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Time Out: Youth pastor as maestro

Time Out (by Jerry Schmoyer)

We’ve all heard many analogies of pastors (and youth pastors) being shepherds of their sheep. In the Fall of 1988, in the issue of Leadership Magazine, Fred Smith used orchestra conductors as examples of pastors. I’d like to apply that to youth pastors as well.

The purpose of an orchestra conductor is to make the chosen selection of music come alive through the musicians he leads. A youth pastor is to make the Word of God come alive in the youth he leads. Before he can do that he must have a reverence for the music and a very intimate knowledge of it himself. No conductor is born with a knowledge of the music he leads. He must arrive at it by hard work. Youth pastors must never stop learning God’s Word. Too many become “too busy” and stop studying the Bible for their own growth. They level off and coast. No good conductor would allow himself to do that. He must keep improving his own knowledge or he won’t be able to help others increase theirs.

When he leads his orchestra, the conductor must set a meaningful beat. The rhythm, volume, intensity and interpretation are his responsibility as he leads others. They know how to bring out the best in their players. They respond to his passion, his enjoyment and his enthusiasm. He complements them on a job well done and they strive to do even better. Youth pastors, too, set the tone and mood for the group they lead. The teens look to them to determine how to respond.

When one of the musicians makes a mistake, a good conductor knows how to minimize it and correct it without embarrassing the person or letting it spread to others. He knows mistakes will happen because he keeps stretching their ability and moving them to even greater levels of performance. He forms them into a team but relates to each one individually. His job is never finished. He patiently keeps moving ahead despite whatever obstacles may be in his way. He keeps his eye on his goal: reproducing the music of the great composers in the lives of his players. It’s a daunting task, but a worthy one. Youth pastors, too, must strive to bring the best out of their teens. They must keep moving them ahead but also know how to gently handle mistakes along the way. He knows his job is never done but gains satisfaction from the progress his group has made. His remembers that is main goal is always and only to reproduce the music of the Great Composer in their lives.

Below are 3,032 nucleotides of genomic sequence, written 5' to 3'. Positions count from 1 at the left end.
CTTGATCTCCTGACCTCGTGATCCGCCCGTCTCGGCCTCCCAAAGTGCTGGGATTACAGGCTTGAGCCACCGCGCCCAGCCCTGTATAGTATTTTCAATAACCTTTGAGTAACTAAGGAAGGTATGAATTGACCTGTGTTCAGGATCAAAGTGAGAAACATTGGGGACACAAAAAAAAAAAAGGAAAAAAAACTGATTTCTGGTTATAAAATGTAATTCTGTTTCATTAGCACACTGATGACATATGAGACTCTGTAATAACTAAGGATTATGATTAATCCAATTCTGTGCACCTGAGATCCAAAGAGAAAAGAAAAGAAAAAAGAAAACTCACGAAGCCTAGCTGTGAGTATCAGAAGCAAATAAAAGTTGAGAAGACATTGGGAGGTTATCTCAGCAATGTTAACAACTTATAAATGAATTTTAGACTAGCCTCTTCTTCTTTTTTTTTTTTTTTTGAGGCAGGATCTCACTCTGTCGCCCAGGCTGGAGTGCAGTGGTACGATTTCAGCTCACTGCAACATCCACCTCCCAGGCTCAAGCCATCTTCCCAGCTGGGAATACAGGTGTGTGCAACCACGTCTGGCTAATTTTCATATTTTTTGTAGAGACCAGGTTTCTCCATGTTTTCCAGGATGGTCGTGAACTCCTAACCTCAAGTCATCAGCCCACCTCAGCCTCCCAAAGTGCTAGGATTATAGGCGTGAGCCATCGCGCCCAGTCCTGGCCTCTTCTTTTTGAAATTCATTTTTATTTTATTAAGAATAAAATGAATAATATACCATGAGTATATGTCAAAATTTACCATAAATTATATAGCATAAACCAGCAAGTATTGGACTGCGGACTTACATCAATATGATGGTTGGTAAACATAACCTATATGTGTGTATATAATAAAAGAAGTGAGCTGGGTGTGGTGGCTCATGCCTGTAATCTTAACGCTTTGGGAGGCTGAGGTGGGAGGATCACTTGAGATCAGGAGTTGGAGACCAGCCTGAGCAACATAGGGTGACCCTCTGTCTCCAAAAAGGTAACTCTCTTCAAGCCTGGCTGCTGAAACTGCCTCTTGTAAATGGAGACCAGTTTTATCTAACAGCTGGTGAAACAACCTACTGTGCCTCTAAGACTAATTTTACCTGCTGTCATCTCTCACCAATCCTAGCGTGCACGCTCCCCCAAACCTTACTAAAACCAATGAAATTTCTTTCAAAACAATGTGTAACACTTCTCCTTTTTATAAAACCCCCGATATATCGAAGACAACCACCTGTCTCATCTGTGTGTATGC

Scripture
2 Timothy 4:1-2, “In the presence of God and of Christ Jesus, who will judge the living and the dead, and in view of his appearing and his kingdom, I give you this charge: Preach the Word; be prepared in season and out of season; correct, rebuke and encourage — with great patience and careful instruction.”

Reflect

  • How does this picture of an orchestra leader compare with how you see yourself as a youth pastor?
  • Entertainment, popularity, fun — all these are means to an end but not an end in themselves. Has anything sidetracked you from your goal of reproducing Jesus in the lives of your teens? What do you need to do to correct that?

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Jerry SchmoyerJerry Schmoyer has been a minister in Pennsylvania for over 25 years and has worked with teenagers for 15 years, ever since I became one myself. He authors the weekly Time Out series here at Life in Student Ministry in hopes to spiritually refresh your soul as you continually pour so much of yourself into students. God bless!


Posted on November 22, 2009

  • Betty Wayman

    GOOD and helpful!! and needed.
    BjW

  • TJZ

    I feel like this article puts way too much emphasis on the pastor. Like it is his role to do all this. Parents and Youth leaders and teachers and many other things play into the lives of students, we are just a piece of the puzzle. Yes I agree that we need to be intentional with what we do, and we need to continue to grow in the word ourselves, but I think this article places way too much emphasis on the pastor. Like any musician the student has to be willing to want to play the instrument, some students are there because there friends like to play, but they themselves don't, we can;t control this, and we still want them to hear the music, even though at this time they may not want to play themselves. I just feel like this is really simplified and puts to much emphasis on the pastor when there is much more going on. Hope this doesn't sound like a harsh criticism, it is not meant to be, just got me thinking.

  • No, that's a good point. I think it's valid. Thanks for pointing out the balance here.

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